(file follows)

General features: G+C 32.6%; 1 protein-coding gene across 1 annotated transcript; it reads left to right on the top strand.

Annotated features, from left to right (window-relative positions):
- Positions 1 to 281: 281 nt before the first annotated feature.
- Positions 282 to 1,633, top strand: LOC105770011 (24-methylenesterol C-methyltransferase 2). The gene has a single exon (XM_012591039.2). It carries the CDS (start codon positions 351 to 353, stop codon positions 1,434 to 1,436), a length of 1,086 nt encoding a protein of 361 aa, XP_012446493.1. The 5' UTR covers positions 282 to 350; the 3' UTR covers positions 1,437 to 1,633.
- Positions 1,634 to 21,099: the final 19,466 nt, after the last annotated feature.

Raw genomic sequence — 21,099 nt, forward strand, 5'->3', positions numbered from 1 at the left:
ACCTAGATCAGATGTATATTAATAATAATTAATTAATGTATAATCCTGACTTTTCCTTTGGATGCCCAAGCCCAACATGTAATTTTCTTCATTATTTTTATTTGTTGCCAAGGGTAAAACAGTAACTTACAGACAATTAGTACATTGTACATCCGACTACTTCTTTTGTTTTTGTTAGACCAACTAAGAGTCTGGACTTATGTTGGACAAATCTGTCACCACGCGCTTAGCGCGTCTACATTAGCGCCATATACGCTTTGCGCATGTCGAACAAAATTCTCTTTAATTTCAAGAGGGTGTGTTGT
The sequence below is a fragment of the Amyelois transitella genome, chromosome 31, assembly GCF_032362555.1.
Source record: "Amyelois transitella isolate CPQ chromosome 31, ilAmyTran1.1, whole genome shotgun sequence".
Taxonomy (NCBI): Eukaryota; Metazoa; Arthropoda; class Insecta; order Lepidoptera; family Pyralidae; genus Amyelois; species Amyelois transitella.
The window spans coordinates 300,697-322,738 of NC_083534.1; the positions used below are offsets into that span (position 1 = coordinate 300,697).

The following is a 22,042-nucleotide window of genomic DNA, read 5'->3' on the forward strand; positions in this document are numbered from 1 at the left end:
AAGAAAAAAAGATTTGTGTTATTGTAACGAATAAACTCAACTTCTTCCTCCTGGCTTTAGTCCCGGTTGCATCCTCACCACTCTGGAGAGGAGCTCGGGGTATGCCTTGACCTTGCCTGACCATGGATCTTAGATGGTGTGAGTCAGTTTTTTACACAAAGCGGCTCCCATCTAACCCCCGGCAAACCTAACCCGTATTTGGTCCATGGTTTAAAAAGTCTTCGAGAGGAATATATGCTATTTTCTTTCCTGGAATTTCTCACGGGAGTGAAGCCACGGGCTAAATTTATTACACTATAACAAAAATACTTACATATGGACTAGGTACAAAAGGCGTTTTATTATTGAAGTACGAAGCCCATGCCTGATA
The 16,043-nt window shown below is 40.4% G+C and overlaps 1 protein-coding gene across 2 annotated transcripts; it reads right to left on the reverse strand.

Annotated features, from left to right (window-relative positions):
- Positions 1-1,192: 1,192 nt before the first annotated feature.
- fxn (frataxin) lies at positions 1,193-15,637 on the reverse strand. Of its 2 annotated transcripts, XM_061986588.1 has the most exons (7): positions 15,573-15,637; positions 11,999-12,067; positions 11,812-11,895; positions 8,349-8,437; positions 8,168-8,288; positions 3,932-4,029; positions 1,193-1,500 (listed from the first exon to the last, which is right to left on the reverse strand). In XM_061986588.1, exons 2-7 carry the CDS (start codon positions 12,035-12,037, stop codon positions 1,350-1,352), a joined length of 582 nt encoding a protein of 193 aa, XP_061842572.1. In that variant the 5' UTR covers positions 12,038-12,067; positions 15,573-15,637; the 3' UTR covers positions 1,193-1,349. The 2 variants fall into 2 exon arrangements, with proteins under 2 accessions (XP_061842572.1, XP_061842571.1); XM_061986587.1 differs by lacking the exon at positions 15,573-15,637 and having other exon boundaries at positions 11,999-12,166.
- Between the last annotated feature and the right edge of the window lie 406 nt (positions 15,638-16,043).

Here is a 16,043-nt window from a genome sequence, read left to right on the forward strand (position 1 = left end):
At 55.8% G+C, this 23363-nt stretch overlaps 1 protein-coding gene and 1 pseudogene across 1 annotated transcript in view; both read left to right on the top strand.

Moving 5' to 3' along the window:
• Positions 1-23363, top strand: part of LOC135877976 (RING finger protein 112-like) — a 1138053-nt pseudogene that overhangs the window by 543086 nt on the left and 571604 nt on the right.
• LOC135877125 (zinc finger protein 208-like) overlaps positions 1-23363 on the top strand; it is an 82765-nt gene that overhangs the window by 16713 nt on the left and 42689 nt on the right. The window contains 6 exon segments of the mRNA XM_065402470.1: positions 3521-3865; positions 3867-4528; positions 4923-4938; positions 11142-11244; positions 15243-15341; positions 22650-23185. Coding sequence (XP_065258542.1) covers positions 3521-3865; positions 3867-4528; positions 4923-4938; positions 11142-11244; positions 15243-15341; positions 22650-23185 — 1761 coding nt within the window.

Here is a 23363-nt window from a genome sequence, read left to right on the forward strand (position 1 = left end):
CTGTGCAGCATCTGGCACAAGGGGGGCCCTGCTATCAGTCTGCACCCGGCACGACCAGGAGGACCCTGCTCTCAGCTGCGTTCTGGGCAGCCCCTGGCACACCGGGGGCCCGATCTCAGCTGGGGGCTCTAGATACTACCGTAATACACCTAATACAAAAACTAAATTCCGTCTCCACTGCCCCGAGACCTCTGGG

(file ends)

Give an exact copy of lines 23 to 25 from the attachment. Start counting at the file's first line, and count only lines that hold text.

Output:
• LOC135877125 (zinc finger protein 208-like) overlaps positions 1-23363 on the top strand; it is an 82765-nt gene that overhangs the window by 16713 nt on the left and 42689 nt on the right. The window contains 6 exon segments of the mRNA XM_065402470.1: positions 3521-3865; positions 3867-4528; positions 4923-4938; positions 11142-11244; positions 15243-15341; positions 22650-23185. Coding sequence (XP_065258542.1) covers positions 3521-3865; positions 3867-4528; positions 4923-4938; positions 11142-11244; positions 15243-15341; positions 22650-23185 — 1761 coding nt within the window.

Here is a 23363-nt window from a genome sequence, read left to right on the forward strand (position 1 = left end):
CTGTGCAGCATCTGGCACAAGGGGGGCCCTGCTATCAGTCTGCACCCGGCACGACCAGGAGGACCCTGCTCTCAGCTGCGTTCTGGGCAGCCCCTGGCACACCGGGGGCCCGATCTCAGCTGGGGGCTCTAGATACTACCGTAATACACCTAATACAAAAACTAAATTCCGTCTCCACTGCCCCGAGACCTCTGGG